Exam 2 Study Vocab - Chapter 6 Archaeological Methods:...

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Chapter 6 Archaeological Methods: Survey : the physical examination of a geographical region in which promising sites are most likely to be found. Can provide highly sophisticated information about site types, their distribution and their layouts all without a spadeful of earth being turned. Tells us a little about a lot of sites and can be repeated. Excavation: The systematic uncovering of archaeological remains through removal of the deposits of soil and other material covering and accompanying them. A form of destruction and once a site is excavated it’s gone forever Types of archaeological data: Subsistence strategy: different ways that people in different societies go about meeting their basic material survival needs. The basic division is between food collectors or foragers (those who gather, fish, or hunt) and food producers (those who depend on domesticated plants or animals or both). Pastoralists: food producers that herd exclusively Extensive agriculture: use of land as farm plots are moved every few years Intensive agriculture: brings much more land under cultivation at any one time and produces significant crop surpluses Band: the characteristic form of social organization found among foragers. Bands are small, usually no more than 50 people and labor is divided ordinarily on the basis of sex and age. All adults in band societies have roughly equal access to whatever material or social valuables are locally available Tribe: a society that is generally larger than a band, whose members usually farm or herd for a living. Social relations in a tribe are still relatively egalitarian, although there may be a chief who speaks for the group or organizes certain group activities Chiefdom: a form of social organization in which a leader, the chief, and close relatives are set apart from the rest of the society and allowed privileged access to wealth, power, and prestige. State: an economic, political, and ideological entity invented by stratified societies: possesses specialized government institutions to administer services and collect taxes and tributes: monopolizes use of force with armies and police; possesses high level and quality of craft production. Often developed writing Empire: Forms when one state conquers another Ascribed statuses: social positions people are assigned at birth Achieved statuses: social positions people may attain later in life, often as the result of their own (or other peoples) effort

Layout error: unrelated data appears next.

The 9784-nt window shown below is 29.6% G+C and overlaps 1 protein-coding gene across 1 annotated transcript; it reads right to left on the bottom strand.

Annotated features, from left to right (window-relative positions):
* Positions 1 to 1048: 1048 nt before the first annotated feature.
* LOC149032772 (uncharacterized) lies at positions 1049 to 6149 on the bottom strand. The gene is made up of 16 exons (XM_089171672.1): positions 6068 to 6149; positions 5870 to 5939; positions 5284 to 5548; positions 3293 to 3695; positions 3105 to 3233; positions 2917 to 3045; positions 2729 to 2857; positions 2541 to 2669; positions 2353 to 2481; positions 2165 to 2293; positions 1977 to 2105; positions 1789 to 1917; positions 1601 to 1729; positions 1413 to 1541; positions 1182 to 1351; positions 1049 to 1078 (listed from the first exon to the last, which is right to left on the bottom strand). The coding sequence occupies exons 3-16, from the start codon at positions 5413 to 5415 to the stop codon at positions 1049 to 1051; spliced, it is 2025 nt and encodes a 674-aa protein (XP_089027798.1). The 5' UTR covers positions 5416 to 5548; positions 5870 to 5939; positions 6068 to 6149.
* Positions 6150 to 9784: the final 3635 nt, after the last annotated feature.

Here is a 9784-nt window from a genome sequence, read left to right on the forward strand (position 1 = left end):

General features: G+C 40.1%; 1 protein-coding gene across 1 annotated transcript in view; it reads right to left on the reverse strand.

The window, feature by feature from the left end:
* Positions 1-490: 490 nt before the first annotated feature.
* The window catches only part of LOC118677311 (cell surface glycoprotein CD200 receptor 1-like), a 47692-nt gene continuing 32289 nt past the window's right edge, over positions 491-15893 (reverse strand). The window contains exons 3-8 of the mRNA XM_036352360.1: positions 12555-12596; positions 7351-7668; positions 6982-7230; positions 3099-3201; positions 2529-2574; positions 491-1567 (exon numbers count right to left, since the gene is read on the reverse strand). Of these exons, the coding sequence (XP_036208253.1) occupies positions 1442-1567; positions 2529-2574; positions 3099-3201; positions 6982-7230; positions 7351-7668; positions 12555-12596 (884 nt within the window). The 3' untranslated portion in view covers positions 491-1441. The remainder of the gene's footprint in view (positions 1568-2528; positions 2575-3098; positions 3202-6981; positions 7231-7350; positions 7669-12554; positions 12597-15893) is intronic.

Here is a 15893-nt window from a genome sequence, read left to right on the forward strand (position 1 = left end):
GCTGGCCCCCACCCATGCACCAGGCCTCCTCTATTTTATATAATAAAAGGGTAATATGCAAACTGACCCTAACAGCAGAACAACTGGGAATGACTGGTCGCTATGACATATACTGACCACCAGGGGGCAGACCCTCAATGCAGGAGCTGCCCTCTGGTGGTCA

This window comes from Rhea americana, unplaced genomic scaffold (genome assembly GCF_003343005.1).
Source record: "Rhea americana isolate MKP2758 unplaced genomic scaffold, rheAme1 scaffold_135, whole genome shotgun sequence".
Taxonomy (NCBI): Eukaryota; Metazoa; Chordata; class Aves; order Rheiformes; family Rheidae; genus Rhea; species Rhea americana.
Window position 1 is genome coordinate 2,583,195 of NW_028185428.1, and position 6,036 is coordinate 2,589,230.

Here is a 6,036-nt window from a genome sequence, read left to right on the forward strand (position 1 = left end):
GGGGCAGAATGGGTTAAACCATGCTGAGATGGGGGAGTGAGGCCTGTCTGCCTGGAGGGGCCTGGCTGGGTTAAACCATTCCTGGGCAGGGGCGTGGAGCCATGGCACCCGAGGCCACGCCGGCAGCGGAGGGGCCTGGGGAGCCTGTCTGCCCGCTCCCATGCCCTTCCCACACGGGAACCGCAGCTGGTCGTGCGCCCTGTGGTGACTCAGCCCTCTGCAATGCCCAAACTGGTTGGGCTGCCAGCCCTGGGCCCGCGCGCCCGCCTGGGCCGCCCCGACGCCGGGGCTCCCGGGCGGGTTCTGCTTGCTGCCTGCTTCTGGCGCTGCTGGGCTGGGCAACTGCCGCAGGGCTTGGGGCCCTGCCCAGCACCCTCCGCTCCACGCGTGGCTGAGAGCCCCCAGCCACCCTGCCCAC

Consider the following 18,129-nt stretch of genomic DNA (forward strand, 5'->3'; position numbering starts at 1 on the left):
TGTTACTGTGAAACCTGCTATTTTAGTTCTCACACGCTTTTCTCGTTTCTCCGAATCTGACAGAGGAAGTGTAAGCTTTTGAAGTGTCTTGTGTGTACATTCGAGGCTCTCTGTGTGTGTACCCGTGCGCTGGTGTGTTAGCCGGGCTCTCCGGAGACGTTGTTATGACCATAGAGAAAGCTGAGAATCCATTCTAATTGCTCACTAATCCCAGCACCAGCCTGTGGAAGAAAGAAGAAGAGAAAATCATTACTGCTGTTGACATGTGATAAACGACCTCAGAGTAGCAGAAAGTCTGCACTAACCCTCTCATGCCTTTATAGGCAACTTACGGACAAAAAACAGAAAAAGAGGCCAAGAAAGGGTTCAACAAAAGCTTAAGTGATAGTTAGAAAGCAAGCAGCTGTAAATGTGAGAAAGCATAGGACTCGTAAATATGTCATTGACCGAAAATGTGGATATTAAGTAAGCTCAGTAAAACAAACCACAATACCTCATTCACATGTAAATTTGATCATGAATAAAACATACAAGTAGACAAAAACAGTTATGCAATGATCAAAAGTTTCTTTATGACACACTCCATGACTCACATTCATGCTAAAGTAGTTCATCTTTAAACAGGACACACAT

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Chapter 7 1. Domestication- human interference with the reproduction of another species, with the result that specific plants and animals become more useful to people and dependent on them. Occurred independently in 7 different areas of the world between 10 and 4,000 years ago a. View chart on pg. 191 to see where various plants and animals were domesticated 2. Domestication hypothesis a. Braod spectrum foraging- a subsistence strategy based on collecting a wide range of plants and animals by hunting, fishing, and gathering. Based on a
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Exam 2 Study Vocab - Chapter 6 Archaeological Methods:...

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